Figure 1

Percentage distribution of blue WF.

Figure 1

Percentage distribution of blue WF.

Close modal

Gray WF

The basic quantitative data used to calculate the gray WF were essentially the same as the data used for the service blue WF (see Table 4). The key element of calculation was the pollution loading of samples, i.e. their COD. Several samples from the sampling sites were analyzed daily, and the mean values are shown in Table 6.

Table 6

Results of COD measurements of sampling locations and the average wastewater load

FarmSampling locationCOD (mg/L)
Farmpl milk tank 550 
inner washing water of milking system 200 
teat preparation 3,600 
platform and outside washing water of milking system 3,600 
Farmpoly milk tank 600 
inner washing water of milking system 300 
platform and outside washing water of milking system 4,900 
Farmrob milk tank 440 
washing robotic system and teat preparation 8,900 
platform and outside washing water of milking system 7,200 
FarmSampling locationCOD (mg/L)
Farmpl milk tank 550 
inner washing water of milking system 200 
teat preparation 3,600 
platform and outside washing water of milking system 3,600 
Farmpoly milk tank 600 
inner washing water of milking system 300 
platform and outside washing water of milking system 4,900 
Farmrob milk tank 440 
washing robotic system and teat preparation 8,900 
platform and outside washing water of milking system 7,200 

The highest COD values are found for the platform, and outside washing of milking system samples, which is understandable since the aim of the floor washing is to remove all contaminants, including feces and urine. In the case of Farmpl, even the high COD value of the udder wash water stood out due to the manual wash. During manual washing, not only the teats but also the entire udder were washed, which meant a large, heavily soiled surface. The calculated gray WF values were shown in Table 7. The least amount of platform wash water (Table 4) and the least polluted platform effluent were detected in Farmpl. Although Farmpoly had lower COD, but the amount of wash water used was higher, so the gray WF for all farms was almost the same for platform washing. In the case of Farmpl, in addition to platform washing, the udder preparation increased the size of the gray WF. In the case of Farmpoly, no water was used for the teat preparation, so in addition to the decisive role of the floor washing water, the washing water of the milking equipment only slightly modifies the value of the gray WF.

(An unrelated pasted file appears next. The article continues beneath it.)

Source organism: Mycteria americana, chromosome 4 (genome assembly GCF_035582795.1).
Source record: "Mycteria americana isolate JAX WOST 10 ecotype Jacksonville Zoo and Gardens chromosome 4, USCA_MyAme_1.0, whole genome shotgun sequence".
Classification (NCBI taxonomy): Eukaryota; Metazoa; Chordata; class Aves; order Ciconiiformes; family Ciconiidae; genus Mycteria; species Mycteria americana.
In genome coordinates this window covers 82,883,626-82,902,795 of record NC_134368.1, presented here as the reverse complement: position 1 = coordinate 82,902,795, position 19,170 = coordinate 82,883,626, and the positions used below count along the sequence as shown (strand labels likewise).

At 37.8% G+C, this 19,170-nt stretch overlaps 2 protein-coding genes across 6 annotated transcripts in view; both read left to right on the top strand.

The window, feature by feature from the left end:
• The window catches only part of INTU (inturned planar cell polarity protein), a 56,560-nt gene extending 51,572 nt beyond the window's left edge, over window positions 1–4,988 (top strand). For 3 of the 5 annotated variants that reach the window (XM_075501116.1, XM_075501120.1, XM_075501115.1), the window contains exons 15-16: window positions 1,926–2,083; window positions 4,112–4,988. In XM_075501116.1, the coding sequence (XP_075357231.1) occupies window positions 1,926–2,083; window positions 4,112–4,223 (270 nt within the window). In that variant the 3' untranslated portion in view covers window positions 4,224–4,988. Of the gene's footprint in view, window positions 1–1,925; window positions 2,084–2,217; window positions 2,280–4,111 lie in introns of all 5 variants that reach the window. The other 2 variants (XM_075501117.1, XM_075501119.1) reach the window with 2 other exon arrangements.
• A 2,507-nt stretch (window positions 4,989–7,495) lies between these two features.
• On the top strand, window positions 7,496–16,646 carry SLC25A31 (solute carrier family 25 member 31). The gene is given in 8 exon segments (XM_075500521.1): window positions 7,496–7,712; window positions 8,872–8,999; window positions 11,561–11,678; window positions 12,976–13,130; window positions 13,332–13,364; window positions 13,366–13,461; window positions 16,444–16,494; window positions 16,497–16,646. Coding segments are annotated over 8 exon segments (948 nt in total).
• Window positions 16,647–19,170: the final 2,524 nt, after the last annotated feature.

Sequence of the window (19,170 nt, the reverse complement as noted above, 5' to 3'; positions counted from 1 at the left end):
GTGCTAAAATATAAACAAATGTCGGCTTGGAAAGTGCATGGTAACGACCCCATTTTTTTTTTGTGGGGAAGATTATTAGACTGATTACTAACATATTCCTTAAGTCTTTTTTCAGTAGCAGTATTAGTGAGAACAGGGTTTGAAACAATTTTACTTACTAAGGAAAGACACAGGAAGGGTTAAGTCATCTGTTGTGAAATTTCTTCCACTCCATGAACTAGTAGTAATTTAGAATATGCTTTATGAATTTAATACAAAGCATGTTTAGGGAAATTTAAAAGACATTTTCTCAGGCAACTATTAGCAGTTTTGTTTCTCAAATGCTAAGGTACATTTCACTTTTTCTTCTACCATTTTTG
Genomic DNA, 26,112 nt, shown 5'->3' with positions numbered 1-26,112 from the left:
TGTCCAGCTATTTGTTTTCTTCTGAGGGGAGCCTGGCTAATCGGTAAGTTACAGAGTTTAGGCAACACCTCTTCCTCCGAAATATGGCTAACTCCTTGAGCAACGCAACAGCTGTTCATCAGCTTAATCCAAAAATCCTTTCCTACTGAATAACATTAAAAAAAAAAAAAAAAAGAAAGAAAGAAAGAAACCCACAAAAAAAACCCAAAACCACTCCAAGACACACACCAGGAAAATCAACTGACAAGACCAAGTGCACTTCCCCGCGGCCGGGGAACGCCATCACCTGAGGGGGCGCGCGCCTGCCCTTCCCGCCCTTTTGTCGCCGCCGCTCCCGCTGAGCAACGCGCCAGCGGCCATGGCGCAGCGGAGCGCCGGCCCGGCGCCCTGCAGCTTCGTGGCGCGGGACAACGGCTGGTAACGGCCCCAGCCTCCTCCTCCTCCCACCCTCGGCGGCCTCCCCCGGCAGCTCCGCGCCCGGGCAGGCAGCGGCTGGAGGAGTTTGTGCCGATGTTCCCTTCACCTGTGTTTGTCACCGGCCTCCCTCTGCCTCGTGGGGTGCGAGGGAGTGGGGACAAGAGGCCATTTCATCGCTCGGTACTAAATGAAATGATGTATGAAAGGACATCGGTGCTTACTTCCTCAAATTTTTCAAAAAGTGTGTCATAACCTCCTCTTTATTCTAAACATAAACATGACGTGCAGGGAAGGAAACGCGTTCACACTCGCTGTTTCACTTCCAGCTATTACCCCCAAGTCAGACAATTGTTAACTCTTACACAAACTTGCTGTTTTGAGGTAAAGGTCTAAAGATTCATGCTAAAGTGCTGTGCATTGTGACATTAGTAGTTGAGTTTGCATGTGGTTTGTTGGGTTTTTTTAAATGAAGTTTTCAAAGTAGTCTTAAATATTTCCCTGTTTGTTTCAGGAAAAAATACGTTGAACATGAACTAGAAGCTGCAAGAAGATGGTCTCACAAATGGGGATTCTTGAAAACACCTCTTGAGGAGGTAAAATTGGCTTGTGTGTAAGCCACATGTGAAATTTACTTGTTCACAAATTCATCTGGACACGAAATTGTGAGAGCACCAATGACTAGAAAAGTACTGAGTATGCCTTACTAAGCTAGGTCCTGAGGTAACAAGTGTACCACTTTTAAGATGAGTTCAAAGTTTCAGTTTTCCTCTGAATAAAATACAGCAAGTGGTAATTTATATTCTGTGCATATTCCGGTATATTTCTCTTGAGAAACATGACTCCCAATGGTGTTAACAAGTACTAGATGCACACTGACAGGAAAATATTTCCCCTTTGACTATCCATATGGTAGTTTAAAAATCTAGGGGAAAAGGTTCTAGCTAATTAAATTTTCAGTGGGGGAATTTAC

Table 7

Gray WF results of Farmpl, Farmpoly, and Farmrob

FarmSampling locationGray water footprint (m3/day)
Farmpl milk tank 0.09 22.05 
inner washing water of milking system 0.28 
teat preparation 7.95 
platform and outside washing water of milking system 13.73 
Farmpoly milk tank 0.17 29.08 
inner washing water of milking system 0.87 
platform and outside washing water of milking system 28.04 
Farmrob milk tank 0.18 80.22 
milking (robotic) system and teat preparation 49.68 
platform and outside washing water of milking system 30.36 
FarmSampling locationGray water footprint (m3/day)
Farmpl milk tank 0.09 22.05 
inner washing water of milking system 0.28 
teat preparation 7.95 
platform and outside washing water of milking system 13.73